Guide: How to Avoid the Simple Mistakes that Affect Your Bottom Line Guide

By Natalie Meehan on March 26th 2018

A few years ago our then-intern (and now Product Marketing Manager) Phill Agnew was let loose on our Brandwatch Twitter account.

At the time we were promoting a guide on community management, and he took a rather interesting approach on the wording of the social post. We awoke the day after promoting the guide to a number of angry replies, accusing us of being rude and disparaging. Bad times. What had he tweeted?

“Don’t be a stupid marketer. Download our guide.” Grimace emoji.

Despite the vocal reaction, and our swift deletion of the tweet, it still became on to be one of our most clicked through tweets of all time, and the guide was a big hit.

Sure, it definitely should have been worded better. It was questionable in tone. But the sentiment actually rings true. Marketers don’t want to be stupid. I’d know! I’m one of them.

It’s now one of our classic internal references and still gets mentioned every now again, with an arched eyebrow. We’ll never let Phill forget it. And he won’t let us.

So what point are we making here? Well, marketers do make simple mistakes every day, despite the abundance of insights available.

While that’s bad news for most marketers, it’s good news for you. It means if you learn from their mistakes, you’ll have a competitive advantage.

We’ve collected insights from a wealth of different sources, and compiled a new guide that will give you the tools you need to spot each common mistake, and give you the edge over competitors. Sounds good, right?

This guide highlights essential marketing research to help you avoid common mistakes. Read it to discover:

  • The experiment that increased jam sales by 100x 📈
  • How Ben & Jerry’s improved online ads by 25% 🍨
  • The advertisement that 1/3 of consumers hate 😡
  • How LateRooms converted 30% of its social engagements 🏨
  • The idea that boosted beer sales by 2.5x 🍺

View the free guide

“There really is no better way to improve your marketing than by researching and understanding your audience.

This guide comes from one of the best web monitoring tools on the market and it shows in all the examples and data it uses to back up these common marketing mistakes – and the best way to learn is by understanding your mistakes!”

 – Lilach Bullock – Content Marketing Specialist 

“Consumer preferences are changing.”

We often think of our consumers as irrational. Constantly changing their minds.

As soon as a new competitor enters our market we’re terrified they’ll steal loyal customers. So, marketers change campaigns and strategy to keep up to speed with ever-altering consumer preferences.

While there’s some merit to thinking like this, it largely evades a fundamental law consumers align with: The consistency principle.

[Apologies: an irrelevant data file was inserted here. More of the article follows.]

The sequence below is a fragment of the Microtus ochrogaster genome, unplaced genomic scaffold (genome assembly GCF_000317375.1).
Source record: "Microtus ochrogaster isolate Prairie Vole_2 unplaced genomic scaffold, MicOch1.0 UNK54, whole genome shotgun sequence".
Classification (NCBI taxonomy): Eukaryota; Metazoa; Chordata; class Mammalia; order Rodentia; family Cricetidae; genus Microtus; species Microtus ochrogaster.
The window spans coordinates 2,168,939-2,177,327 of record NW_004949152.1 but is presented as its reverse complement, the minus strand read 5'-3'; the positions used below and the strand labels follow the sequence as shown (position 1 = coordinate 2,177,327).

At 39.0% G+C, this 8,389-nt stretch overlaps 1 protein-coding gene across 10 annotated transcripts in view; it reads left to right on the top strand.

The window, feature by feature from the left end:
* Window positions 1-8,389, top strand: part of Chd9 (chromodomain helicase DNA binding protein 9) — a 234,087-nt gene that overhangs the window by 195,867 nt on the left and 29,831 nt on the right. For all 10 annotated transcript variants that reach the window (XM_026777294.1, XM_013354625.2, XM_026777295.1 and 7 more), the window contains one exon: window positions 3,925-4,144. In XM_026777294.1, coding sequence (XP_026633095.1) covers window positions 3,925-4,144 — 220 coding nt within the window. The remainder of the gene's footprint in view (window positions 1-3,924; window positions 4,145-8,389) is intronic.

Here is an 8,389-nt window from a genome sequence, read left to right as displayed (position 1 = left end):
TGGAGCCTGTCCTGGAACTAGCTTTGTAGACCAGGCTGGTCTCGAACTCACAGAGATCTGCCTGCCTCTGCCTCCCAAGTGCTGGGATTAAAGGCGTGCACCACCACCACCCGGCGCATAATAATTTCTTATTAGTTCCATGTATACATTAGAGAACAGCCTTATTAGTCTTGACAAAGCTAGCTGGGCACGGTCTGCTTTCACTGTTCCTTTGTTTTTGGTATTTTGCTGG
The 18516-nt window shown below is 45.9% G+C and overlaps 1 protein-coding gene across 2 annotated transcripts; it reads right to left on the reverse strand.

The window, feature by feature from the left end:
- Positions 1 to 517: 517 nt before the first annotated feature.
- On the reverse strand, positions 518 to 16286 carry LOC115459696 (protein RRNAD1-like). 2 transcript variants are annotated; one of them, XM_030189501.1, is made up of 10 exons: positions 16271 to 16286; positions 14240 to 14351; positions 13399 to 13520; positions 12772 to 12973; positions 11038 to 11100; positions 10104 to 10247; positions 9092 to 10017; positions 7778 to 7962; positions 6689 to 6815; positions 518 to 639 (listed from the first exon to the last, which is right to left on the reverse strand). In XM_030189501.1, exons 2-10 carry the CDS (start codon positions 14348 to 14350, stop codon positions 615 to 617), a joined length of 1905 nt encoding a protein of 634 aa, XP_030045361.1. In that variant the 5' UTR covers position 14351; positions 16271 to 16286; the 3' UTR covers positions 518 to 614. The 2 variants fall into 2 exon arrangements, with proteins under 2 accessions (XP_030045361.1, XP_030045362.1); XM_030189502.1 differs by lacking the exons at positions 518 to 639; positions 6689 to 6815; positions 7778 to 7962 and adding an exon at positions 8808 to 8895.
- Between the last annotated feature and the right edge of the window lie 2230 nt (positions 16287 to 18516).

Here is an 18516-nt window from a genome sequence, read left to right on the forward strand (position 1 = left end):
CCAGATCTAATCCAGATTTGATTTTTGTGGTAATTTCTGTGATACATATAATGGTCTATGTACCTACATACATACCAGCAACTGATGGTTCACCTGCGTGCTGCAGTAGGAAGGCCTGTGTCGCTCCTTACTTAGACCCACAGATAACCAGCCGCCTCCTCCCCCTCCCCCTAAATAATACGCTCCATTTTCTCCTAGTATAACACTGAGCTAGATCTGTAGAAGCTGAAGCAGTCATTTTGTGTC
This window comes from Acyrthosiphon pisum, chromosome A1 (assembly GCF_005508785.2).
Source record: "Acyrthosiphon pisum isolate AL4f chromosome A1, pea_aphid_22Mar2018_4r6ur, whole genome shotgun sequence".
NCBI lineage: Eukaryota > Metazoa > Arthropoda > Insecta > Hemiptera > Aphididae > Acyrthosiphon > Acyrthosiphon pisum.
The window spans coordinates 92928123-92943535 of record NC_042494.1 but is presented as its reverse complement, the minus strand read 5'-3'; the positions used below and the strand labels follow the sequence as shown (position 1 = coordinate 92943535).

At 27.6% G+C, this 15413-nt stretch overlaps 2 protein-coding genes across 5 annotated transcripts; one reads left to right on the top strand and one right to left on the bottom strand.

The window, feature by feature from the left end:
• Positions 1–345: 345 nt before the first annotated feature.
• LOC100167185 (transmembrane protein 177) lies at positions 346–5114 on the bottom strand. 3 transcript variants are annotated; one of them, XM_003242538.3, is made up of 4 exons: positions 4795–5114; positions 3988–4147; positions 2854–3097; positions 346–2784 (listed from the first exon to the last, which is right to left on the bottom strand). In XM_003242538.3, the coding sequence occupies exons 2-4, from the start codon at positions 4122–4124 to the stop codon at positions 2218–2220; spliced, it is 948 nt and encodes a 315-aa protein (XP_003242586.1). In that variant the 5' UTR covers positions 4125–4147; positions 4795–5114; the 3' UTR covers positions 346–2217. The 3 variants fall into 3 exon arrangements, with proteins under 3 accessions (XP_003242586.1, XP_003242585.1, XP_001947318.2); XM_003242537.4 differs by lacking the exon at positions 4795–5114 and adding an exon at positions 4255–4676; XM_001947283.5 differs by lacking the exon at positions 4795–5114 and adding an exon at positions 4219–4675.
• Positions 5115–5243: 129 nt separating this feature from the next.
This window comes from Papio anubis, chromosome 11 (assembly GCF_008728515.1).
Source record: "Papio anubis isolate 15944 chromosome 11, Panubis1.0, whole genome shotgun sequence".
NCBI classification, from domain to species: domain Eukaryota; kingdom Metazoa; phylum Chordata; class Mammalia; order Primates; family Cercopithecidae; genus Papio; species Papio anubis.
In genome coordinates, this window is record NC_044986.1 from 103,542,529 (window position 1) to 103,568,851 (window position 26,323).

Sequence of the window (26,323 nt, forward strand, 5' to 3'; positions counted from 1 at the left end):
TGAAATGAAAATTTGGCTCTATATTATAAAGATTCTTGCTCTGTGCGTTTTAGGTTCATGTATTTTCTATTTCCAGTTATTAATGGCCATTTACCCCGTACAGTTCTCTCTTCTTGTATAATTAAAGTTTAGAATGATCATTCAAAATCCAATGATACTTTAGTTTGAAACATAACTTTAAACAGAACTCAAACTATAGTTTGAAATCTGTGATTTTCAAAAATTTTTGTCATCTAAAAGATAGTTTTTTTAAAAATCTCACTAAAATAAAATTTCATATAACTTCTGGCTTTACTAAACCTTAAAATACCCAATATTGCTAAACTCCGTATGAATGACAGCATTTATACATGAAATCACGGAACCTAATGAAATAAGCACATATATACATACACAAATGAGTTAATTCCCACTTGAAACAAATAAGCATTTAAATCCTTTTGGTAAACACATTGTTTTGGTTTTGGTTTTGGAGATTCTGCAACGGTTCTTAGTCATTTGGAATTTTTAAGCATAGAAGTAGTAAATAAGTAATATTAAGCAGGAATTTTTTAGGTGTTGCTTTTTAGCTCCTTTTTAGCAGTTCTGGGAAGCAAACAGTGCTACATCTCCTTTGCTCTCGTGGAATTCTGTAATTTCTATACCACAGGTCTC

The principle was first noticed in 1968 by two Canadian psychologists, Knox & Inkster. They found that gamblers are more confident their horse will win immediately after they place a bet.

Nothing about the horse or its odds has changed. But something in the consumer’s mind has.

Once we make a choice we will encounter pressures to behave consistently with that commitment (Cialdini, 1985).

Some enterprising marketers have learned ways to harness the power of this principle.

Google your favorite festival and pull up a promotional poster. There will be an important piece of information missing from the poster – the price.

Why? Because promoters have recognized that concertgoers are more likely to buy a ticket after they’ve searched for the price. The time spent searching only increases the likeliness they’ll purchase. Similar parallels are seen in movie posters or album covers.

How can social listening help you take advantage of the consistency principle?

In 2016, a video game manufacturer used Brandwatch Analytics to learn if the consistency principle affected sales.

In the run-up to a major gaming event they monitored two strands of conversation about their games:

  1. General discussion about the game (e.g. this game looks cool)
  2. Intent to purchase discussion (e.g. I want this game)

The results were fascinating. Game 1 generated more conversation. But game 2 generated more intent to purchase mentions.

What became clear after the release was that general conversation didn’t have an effect on sales. But intent to purchase mentions, due to the consistency principle, did.

People are more likely to buy a game if they’ve already said they will.

This is an effective way to predict future sales and measure marketing activities.

What are the other six mistakes you need to understand, and avoid?

Glad you asked! It’s all available right now, in this free to view guide.

“Marketers who understand the impact of content on the customer experience are in the best position to drive the business outcomes that are most important to their organization”

–  Dennis Wakabayashi, Vice President at The Integer Group

Learn from brands including Coca Cola, CBS, and Ben and Jerry’s, and ensure your marketing teams are making the right decisions, at the right times.

View the guide.

Natalie Meehan

@Natalie_KateM

Natalie has worked in marketing for a decade, and is the Head of Content and Social at Brandwatch. She'll put an egg on almost anything.